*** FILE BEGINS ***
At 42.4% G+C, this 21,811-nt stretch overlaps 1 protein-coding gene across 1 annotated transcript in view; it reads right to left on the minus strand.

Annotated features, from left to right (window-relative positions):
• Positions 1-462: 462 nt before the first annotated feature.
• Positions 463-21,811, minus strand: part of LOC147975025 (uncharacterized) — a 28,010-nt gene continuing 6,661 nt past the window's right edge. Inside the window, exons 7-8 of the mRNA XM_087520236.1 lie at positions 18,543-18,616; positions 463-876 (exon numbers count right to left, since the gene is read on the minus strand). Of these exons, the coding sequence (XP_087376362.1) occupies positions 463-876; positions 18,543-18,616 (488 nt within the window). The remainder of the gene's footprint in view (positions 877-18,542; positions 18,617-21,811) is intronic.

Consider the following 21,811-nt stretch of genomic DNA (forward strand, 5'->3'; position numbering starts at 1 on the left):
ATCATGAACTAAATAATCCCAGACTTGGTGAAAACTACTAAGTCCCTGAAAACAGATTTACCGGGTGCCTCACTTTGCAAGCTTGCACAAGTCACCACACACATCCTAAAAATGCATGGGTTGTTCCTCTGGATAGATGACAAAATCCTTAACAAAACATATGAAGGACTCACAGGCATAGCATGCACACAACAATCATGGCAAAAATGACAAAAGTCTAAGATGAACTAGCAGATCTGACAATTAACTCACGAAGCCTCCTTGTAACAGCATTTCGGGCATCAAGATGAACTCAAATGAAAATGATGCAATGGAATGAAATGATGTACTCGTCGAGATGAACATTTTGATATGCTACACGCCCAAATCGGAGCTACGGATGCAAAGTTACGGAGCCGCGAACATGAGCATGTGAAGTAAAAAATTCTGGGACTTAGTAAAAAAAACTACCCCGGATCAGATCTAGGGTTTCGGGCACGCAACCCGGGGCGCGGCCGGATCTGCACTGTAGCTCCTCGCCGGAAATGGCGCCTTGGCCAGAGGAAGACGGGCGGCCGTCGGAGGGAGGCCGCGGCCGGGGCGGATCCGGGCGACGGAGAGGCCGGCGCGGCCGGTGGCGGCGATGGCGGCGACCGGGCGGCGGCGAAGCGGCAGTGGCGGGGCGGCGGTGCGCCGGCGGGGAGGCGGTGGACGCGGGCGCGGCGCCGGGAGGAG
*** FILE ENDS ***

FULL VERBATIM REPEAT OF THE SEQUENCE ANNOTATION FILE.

At 42.4% G+C, this 21,811-nt stretch overlaps 1 protein-coding gene across 1 annotated transcript in view; it reads right to left on the minus strand.

Annotated features, from left to right (window-relative positions):
• Positions 1-462: 462 nt before the first annotated feature.
• Positions 463-21,811, minus strand: part of LOC147975025 (uncharacterized) — a 28,010-nt gene continuing 6,661 nt past the window's right edge. Inside the window, exons 7-8 of the mRNA XM_087520236.1 lie at positions 18,543-18,616; positions 463-876 (exon numbers count right to left, since the gene is read on the minus strand). Of these exons, the coding sequence (XP_087376362.1) occupies positions 463-876; positions 18,543-18,616 (488 nt within the window). The remainder of the gene's footprint in view (positions 877-18,542; positions 18,617-21,811) is intronic.

Consider the following 21,811-nt stretch of genomic DNA (forward strand, 5'->3'; position numbering starts at 1 on the left):
ATCATGAACTAAATAATCCCAGACTTGGTGAAAACTACTAAGTCCCTGAAAACAGATTTACCGGGTGCCTCACTTTGCAAGCTTGCACAAGTCACCACACACATCCTAAAAATGCATGGGTTGTTCCTCTGGATAGATGACAAAATCCTTAACAAAACATATGAAGGACTCACAGGCATAGCATGCACACAACAATCATGGCAAAAATGACAAAAGTCTAAGATGAACTAGCAGATCTGACAATTAACTCACGAAGCCTCCTTGTAACAGCATTTCGGGCATCAAGATGAACTCAAATGAAAATGATGCAATGGAATGAAATGATGTACTCGTCGAGATGAACATTTTGATATGCTACACGCCCAAATCGGAGCTACGGATGCAAAGTTACGGAGCCGCGAACATGAGCATGTGAAGTAAAAAATTCTGGGACTTAGTAAAAAAAACTACCCCGGATCAGATCTAGGGTTTCGGGCACGCAACCCGGGGCGCGGCCGGATCTGCACTGTAGCTCCTCGCCGGAAATGGCGCCTTGGCCAGAGGAAGACGGGCGGCCGTCGGAGGGAGGCCGCGGCCGGGGCGGATCCGGGCGACGGAGAGGCCGGCGCGGCCGGTGGCGGCGATGGCGGCGACCGGGCGGCGGCGAAGCGGCAGTGGCGGGGCGGCGGTGCGCCGGCGGGGAGGCGGTGGACGCGGGCGCGGCGCCGGGAGGAG